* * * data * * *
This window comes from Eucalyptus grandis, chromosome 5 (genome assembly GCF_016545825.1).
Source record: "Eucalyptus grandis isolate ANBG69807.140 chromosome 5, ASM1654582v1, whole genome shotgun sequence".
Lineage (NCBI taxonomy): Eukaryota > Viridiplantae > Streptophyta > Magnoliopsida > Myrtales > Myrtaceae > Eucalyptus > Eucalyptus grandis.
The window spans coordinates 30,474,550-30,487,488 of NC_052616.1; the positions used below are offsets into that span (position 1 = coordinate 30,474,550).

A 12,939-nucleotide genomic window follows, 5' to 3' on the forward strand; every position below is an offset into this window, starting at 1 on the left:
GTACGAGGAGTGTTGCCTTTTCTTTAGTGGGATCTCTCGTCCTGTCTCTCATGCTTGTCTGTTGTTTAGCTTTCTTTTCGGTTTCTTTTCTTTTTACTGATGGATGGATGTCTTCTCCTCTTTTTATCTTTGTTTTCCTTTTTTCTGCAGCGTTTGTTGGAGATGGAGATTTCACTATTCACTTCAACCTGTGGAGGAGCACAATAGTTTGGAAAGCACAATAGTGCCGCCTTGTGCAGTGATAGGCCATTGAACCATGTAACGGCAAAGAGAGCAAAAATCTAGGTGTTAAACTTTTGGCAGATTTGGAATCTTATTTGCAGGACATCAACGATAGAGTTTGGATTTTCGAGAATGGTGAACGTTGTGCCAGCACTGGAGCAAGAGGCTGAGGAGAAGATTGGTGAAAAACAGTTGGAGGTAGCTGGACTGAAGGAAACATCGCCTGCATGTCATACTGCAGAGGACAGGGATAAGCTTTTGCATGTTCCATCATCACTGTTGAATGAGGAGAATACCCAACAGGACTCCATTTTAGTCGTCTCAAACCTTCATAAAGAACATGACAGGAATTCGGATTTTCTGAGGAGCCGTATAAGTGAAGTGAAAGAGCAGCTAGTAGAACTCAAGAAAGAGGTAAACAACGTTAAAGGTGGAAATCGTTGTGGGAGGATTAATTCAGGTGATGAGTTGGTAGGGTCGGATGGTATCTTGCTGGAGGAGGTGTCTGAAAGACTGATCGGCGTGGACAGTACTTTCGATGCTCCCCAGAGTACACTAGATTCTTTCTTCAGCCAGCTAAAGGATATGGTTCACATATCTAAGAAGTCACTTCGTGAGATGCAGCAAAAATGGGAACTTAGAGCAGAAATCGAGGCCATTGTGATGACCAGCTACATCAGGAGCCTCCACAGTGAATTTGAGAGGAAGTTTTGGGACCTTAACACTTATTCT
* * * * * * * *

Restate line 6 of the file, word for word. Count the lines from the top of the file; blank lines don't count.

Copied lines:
GTACGAGGAGTGTTGCCTTTTCTTTAGTGGGATCTCTCGTCCTGTCTCTCATGCTTGTCTGTTGTTTAGCTTTCTTTTCGGTTTCTTTTCTTTTTACTGATGGATGGATGTCTTCTCCTCTTTTTATCTTTGTTTTCCTTTTTTCTGCAGCGTTTGTTGGAGATGGAGATTTCACTATTCACTTCAACCTGTGGAGGAGCACAATAGTTTGGAAAGCACAATAGTGCCGCCTTGTGCAGTGATAGGCCATTGAACCATGTAACGGCAAAGAGAGCAAAAATCTAGGTGTTAAACTTTTGGCAGATTTGGAATCTTATTTGCAGGACATCAACGATAGAGTTTGGATTTTCGAGAATGGTGAACGTTGTGCCAGCACTGGAGCAAGAGGCTGAGGAGAAGATTGGTGAAAAACAGTTGGAGGTAGCTGGACTGAAGGAAACATCGCCTGCATGTCATACTGCAGAGGACAGGGATAAGCTTTTGCATGTTCCATCATCACTGTTGAATGAGGAGAATACCCAACAGGACTCCATTTTAGTCGTCTCAAACCTTCATAAAGAACATGACAGGAATTCGGATTTTCTGAGGAGCCGTATAAGTGAAGTGAAAGAGCAGCTAGTAGAACTCAAGAAAGAGGTAAACAACGTTAAAGGTGGAAATCGTTGTGGGAGGATTAATTCAGGTGATGAGTTGGTAGGGTCGGATGGTATCTTGCTGGAGGAGGTGTCTGAAAGACTGATCGGCGTGGACAGTACTTTCGATGCTCCCCAGAGTACACTAGATTCTTTCTTCAGCCAGCTAAAGGATATGGTTCACATATCTAAGAAGTCACTTCGTGAGATGCAGCAAAAATGGGAACTTAGAGCAGAAATCGAGGCCATTGTGATGACCAGCTACATCAGGAGCCTCCACAGTGAATTTGAGAGGAAGTTTTGGGACCTTAACACTTATTCT